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Tech
News18 » Tech
5-min read

All Internet 'trolls' are not trolls: GIF, MMS and other everyday tech terms you possibly have been using wrong, all along

We have compiled a set of 10 pairs of tech terms that are not synonymous with each other but are nevertheless commonly used interchangeably by laymen, experts and even the media.

Ankit Tuteja | News18.comhttp://@tutejankit

Updated:September 8, 2015, 10:32 AM IST
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Be it Band-Aid or Velcro, the habit of genericising (using trademarks as generic product names) is something that refuses to go away even in this information age. In fact, there are a large set of technology-related words that are very frequently used interchangeably and those using it are often oblivious of their divergent meanings.

We have compiled a set of 10 pairs of tech terms that are not synonymous with each other but are nevertheless commonly used interchangeably by laymen, experts and even the media.

1. GIF and video

Any animation that you find on the web moving around in a loop isn’t necessarily a GIF. It could very well be a video, either playing on a loop or not. Also not all Graphics Interchange Format (GIF) images are animated, a large number of GIFs on the Web are still and unmoving.

Animated GIFs are a set of images created through software that display one after another to give an appearance of movement. The animation can play endlessly on a loop or stop after a pre-set interval.

Just like GIFs, a video can also be run on a loop, but that doesn’t make it a GIF. Also videos can come with accompanying audio, something that the GIF format doesn’t support.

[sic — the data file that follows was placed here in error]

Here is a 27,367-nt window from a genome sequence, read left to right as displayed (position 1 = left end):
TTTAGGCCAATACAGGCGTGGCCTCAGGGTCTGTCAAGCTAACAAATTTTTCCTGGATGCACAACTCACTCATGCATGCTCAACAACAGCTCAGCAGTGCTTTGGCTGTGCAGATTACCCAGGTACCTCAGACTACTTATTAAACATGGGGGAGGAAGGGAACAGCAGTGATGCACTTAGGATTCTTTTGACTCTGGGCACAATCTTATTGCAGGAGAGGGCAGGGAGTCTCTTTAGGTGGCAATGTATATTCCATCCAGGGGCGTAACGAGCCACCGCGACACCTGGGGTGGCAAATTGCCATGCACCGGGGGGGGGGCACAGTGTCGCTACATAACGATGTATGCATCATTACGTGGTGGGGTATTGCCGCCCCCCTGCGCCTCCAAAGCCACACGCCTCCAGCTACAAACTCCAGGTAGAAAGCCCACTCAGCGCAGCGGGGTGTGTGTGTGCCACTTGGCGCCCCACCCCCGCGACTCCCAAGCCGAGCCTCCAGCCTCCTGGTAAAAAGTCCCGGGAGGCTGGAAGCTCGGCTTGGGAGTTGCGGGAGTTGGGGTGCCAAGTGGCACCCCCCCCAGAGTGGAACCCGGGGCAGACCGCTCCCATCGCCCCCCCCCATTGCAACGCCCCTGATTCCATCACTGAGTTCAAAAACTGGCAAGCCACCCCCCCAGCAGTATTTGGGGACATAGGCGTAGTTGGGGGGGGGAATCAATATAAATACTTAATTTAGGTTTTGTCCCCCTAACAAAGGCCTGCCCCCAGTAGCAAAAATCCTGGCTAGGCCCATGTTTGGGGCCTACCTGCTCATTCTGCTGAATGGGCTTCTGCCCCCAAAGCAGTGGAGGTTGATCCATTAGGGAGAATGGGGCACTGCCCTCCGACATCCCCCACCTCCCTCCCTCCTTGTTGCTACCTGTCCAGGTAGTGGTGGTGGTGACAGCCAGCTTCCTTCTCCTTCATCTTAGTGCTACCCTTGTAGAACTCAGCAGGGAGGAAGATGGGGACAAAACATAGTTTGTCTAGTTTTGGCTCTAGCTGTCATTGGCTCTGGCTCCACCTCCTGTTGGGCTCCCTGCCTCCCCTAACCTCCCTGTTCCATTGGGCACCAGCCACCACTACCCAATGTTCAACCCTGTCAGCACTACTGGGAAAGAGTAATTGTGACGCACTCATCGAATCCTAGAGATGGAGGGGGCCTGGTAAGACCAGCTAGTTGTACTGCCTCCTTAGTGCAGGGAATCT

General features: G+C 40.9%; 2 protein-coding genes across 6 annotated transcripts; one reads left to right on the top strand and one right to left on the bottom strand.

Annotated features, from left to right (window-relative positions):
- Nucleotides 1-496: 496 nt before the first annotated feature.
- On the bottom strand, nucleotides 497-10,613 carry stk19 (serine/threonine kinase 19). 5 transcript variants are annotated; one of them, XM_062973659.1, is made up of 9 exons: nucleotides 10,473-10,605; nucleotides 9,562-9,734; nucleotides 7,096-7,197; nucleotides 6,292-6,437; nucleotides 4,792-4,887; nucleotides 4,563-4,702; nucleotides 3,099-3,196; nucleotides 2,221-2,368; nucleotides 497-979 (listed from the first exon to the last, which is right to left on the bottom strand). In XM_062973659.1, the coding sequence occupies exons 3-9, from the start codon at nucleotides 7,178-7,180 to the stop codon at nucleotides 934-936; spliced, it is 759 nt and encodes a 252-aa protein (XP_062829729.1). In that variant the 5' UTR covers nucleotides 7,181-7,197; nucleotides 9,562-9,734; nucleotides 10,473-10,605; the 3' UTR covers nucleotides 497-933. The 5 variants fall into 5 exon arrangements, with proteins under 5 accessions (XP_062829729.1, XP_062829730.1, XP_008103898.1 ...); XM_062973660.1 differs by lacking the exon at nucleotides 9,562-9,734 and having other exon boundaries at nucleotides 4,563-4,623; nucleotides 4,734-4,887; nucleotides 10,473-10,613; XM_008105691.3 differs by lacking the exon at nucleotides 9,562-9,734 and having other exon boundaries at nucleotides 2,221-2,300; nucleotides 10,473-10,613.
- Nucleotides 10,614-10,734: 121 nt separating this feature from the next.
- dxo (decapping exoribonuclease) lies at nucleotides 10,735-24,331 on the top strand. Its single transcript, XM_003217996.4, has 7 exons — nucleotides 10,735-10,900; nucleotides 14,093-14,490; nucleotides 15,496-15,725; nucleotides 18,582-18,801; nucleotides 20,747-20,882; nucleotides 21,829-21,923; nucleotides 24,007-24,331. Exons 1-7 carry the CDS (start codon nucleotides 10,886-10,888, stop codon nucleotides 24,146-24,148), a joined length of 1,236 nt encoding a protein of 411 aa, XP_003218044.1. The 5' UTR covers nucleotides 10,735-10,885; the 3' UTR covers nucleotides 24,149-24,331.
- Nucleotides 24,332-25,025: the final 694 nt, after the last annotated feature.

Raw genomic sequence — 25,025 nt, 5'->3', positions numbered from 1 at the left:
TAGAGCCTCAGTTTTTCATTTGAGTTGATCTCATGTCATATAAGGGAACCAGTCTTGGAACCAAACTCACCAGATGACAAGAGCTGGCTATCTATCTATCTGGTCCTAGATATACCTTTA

Having said that, an increasing number of Web services are converting GIF images into HTML5 videos to optimise their size and playback.

2. Twitter account and Twitter handle


The other day, Hindi cinema’s biggest superstar claimed that his “Twtter handle” was hacked, when what Amitabh Bachchan would have actually meant was that his Twitter account was hacked.

People are very often heard saying “go to his Twitter handle” when they actually mean is “go to his Twitter account.” This is probably because many of us don’t understand that a Twitter account and a Twitter handle are two connected albeit different things.

Let’s understand this way, a Twitter handle is like the postal address of your house, whereas a Twitter account is your house in entirety. Similarly, a Twitter handle is the public address to a Twitter account (the internal Twitter addresses associated with each account is a long series of numbers). Therefore, it’s not very right to say, “I got this information from his Twitter handle.” Instead say, “I got this information from his Twitter account”.

Also for the same Twitter account, the handle can be changed, but the account remains (unless deleted).

3. Emoticon and emoji


Originally when we didn’t have picture-based icons to express our mood and emotions, we would express them only in a text medium. Let’s say, :) to represent a smiling face or ;) to represent a wink. These typographical display of facial representations were collectively called “emoticons”.

But eventually, pictorial icons were introduced which included not only symbols for our emotions, but also for our activities and words. For example, a dancer emoji or a nail painting emoji.These picture-based icons are collectively called “emoji”, but pictorial symbols that portray emotive faces are separated out and also labelled as “emoticons”. Therefore, some emoji can be called emoticons. In other words, every emoticon is an emoji, but every emoji is not an emoticon.